Beach Democracy Posted by Rachel on Jan 12, 2009 in Culture
Though Brazil is a highly stratified society, one thing Brazilians pride themselves on is the democracy of their beaches. Unlike other locations like restaurants, clubs, and stores, the beaches are open to all, and all beaches in Brazil are considered public. The beach is supposedly a place where people of any social class can feel welcome. According to famous Carioca singer Fernanda Abreu, the beach “is where poor people, rich people, ugly people, pretty people, fat people, skinny people, black people, white people, children, the elderly, gays, straight people, transvestites, Brazilians, foreigners, Cariocas, good boys and criminals can meet.”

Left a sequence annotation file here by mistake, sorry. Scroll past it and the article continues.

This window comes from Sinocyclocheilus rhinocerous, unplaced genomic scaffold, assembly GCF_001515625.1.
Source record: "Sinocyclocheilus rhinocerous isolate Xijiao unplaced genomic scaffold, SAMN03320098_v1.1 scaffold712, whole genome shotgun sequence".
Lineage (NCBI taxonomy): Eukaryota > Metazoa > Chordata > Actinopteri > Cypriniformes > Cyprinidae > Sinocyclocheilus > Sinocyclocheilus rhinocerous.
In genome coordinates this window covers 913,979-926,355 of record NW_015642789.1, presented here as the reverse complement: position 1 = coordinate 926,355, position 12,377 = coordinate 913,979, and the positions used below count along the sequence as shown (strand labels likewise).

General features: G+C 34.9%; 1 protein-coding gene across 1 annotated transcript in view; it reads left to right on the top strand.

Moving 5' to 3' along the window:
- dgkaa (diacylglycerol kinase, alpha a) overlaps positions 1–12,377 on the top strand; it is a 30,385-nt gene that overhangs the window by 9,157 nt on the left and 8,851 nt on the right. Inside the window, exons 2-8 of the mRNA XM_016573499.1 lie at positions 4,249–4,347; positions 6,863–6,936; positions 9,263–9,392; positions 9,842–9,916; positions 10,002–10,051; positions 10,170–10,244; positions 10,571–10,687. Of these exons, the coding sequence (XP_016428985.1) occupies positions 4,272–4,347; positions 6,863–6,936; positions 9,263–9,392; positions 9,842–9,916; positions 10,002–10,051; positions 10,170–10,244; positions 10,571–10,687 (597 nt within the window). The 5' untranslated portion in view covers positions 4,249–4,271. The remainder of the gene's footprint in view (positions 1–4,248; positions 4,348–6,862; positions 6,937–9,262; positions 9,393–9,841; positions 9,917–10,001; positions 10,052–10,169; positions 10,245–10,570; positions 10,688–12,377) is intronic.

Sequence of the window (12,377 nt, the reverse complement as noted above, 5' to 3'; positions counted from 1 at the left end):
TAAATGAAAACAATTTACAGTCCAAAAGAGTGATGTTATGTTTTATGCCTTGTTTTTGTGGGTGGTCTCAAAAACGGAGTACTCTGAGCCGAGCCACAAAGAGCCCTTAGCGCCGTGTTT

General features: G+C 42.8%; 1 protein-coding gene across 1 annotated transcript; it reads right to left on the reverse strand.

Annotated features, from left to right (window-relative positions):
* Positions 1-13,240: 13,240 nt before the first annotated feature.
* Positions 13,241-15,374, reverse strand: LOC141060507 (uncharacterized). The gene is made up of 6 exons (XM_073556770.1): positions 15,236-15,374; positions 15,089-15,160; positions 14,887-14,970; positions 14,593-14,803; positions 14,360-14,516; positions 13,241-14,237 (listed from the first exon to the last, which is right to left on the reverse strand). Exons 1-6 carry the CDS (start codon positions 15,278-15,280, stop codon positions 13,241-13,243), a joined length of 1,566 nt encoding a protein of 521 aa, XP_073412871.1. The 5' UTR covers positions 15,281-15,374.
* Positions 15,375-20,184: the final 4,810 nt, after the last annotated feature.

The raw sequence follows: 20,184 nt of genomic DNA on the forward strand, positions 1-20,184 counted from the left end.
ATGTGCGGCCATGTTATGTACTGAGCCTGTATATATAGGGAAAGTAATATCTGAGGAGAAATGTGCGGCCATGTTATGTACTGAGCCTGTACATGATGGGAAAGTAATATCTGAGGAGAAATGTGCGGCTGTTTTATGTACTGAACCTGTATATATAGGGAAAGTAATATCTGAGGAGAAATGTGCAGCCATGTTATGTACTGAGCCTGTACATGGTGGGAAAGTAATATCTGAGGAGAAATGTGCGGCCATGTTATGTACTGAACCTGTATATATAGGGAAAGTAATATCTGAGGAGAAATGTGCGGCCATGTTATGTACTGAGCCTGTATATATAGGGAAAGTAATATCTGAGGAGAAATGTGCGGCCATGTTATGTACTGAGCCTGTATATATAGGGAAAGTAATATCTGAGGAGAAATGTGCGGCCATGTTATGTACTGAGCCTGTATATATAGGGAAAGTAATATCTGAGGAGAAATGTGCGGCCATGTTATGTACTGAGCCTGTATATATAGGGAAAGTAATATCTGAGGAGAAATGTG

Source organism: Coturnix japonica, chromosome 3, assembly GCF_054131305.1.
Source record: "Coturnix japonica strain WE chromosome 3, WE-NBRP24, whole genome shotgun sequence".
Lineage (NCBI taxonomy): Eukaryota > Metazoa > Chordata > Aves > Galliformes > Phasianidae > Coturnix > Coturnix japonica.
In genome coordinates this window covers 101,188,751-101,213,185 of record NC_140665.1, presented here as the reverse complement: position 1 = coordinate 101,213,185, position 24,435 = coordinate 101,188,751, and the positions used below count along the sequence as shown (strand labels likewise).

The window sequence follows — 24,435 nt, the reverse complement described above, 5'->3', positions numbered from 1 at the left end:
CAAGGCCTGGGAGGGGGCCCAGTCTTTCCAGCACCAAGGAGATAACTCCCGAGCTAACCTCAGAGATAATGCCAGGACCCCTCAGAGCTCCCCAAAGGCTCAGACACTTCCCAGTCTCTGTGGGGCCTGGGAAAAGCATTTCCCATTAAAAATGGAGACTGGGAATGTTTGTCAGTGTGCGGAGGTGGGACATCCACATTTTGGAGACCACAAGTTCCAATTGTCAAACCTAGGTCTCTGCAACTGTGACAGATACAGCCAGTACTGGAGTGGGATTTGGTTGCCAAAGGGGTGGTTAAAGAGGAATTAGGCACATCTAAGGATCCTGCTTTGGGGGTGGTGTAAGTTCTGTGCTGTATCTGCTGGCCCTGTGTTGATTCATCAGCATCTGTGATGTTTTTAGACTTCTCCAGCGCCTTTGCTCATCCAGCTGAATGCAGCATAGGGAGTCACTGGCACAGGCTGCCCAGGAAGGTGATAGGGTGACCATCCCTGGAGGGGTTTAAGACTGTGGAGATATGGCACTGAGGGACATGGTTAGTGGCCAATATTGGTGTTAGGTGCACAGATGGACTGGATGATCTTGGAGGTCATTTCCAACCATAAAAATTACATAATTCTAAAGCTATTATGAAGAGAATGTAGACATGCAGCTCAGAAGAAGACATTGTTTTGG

However, according to a survey done by O Globo newspaper in Rio de Janeiro, the beach isn’t quite as democratic as many believe it to be, at least in Rio. The survey showed that although Cariocas of all social classes feel comfotable at the beach, they usually go to specific beaches and sometimes even specific points on the beach. In Ipanema, for example, Posto 9 is known for being the spot for the young and wealthy, while farther down the beach in Arpoador, the crowd is mostly working class.
In the end, the survey showed that the beachgoers only felt at home when they were at their “regular spot” on the beach with people like them. In the end, Rio’s beach democracy is one more of a segregated democracy.